- It takes place at the Nature Museum. Instead of a giant, boring convention center, we hold the Chicago Volunteer Expo right here at the Peggy Notebaert Nature Museum. Not only will you get to learn about hundreds of volunteer opportunities all over the city, you’ll also have the chance to explore our exhibits. You can meet live critters, check out our historic collections, and get acquainted with urban nature. And I challenge you to find a more pleasant place to be on a February afternoon than our Judy Istock Butterfly Haven, which we keep at 80 degrees.
- You’ll have real conversations, with real people representing great causes. Sure, you could go online and search for volunteer opportunities, but an in-person conversation just can’t be beat when it comes to decisions like where to volunteer your time. Sometimes the most interesting opportunities are at tiny organizations that are not posted online and don’t show up in Google searches. Even if you do find a good opportunity listed, too often you fill out an inquiry and simply never hear back from anyone. At the Chicago Volunteer Expo, you can personally meet with more than 85 organizations and learn immediately how you can help make an impact with your valuable volunteer time.
- Instant gratification. Even while you’re still browsing the options at the Expo, you can start lending a hand on the spot. We call it speed volunteering – it’s kind of like speed dating, but less awkward. All day long, you can help turn used plastic grocery bags into beautiful and functional sleeping mats for the homeless. It only takes minutes, and you can see your impact immediately.
- School credit or brownie points at work. Most schools now require service learning of some kind, but it can be hard for teens to find volunteer work. We carefully curate the organizations that come to this event, and 59% of them offer volunteer opportunities for teens. Another common challenge is finding opportunities for groups of coworkers to volunteer together – it’s great for teambuilding, but a lot of places just can’t accommodate groups. Never fear: 61% of the organizations at the Expo will take groups.
- Volunteering might make you happier. It’s been studied! People who volunteer are happier than people who don’t, and some researchers have even found a causal effect – volunteering actually caused the increase in happiness. If you’re feeling those wintertime blues, why not lend a hand for a cause you care about? You might find that it’s mutually beneficial.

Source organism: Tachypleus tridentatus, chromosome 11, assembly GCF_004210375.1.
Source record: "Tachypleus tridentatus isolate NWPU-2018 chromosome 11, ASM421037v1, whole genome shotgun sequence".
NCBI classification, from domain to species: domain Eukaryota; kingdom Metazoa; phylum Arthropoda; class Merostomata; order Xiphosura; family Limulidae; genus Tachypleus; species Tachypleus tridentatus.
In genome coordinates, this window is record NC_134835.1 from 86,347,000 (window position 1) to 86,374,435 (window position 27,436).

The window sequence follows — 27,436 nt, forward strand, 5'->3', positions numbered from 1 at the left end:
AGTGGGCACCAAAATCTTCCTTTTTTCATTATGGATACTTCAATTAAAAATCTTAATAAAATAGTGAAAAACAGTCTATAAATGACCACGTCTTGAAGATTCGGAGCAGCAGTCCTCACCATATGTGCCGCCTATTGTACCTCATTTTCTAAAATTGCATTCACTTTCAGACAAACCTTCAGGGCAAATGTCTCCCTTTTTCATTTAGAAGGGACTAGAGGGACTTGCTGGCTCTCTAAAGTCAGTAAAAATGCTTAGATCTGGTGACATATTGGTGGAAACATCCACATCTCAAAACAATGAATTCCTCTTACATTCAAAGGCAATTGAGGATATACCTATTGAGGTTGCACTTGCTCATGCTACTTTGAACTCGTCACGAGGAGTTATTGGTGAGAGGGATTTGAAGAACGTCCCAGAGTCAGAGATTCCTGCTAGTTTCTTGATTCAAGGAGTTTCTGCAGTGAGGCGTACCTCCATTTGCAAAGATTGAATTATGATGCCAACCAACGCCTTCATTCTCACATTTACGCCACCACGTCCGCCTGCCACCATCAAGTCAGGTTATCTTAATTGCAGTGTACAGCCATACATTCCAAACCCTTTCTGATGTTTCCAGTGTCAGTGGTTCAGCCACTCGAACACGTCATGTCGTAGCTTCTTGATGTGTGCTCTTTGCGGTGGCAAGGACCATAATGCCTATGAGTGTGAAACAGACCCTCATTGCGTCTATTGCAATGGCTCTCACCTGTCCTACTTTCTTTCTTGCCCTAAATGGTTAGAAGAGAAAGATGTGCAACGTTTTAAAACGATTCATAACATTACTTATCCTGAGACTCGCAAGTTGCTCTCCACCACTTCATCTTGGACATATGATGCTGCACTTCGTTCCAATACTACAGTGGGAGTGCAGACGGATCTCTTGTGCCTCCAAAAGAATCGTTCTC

Jill DoubView Comments
Senior Director of Public Engagement
Created: 1/14/2016 Updated: 7/29/2016
The Chicago Academy of Sciences has been a leader in local ecology and scientific education for 159 years. To commemorate the anniversary of our founding on January 13, 1857, our new exhibit, "Chicago's Explorers," highlights the institution's scientific and educational activities. The exhibit will be on display at the Nature Museum through the end of February.
If you'd like to learn more about the Academy's history, check out our detailed timeline, which will continue to grow as we continue to explore. We hope you enjoy our exhibit and get out to explore nature in Chicago with us!
Director of Collections
The Saloon Building in Chicago, 1839
(Image courtesy of the Chicago History Museum)
The Saloon Building is where Chicago’s first city government was formed and oversaw the fastest growing city in the world. It was also here that a group of forward-thinking scientists, physicians, and business leaders founded The Chicago Academy of Natural Sciences on January 13, 1857. Some of these founders had been a part of the Smithsonian Institution, which opened its doors just 11 years earlier. The institution was incorporated in 1859 as “The Chicago Academy of Sciences,” which remains our institutional name today.
Robert Kennicott, ca. 1860 (left)
(Image courtesy of the National Portrait Gallery, Smithsonian Institution)
Kennicott’s caribou shirt, ca. 1860 (right)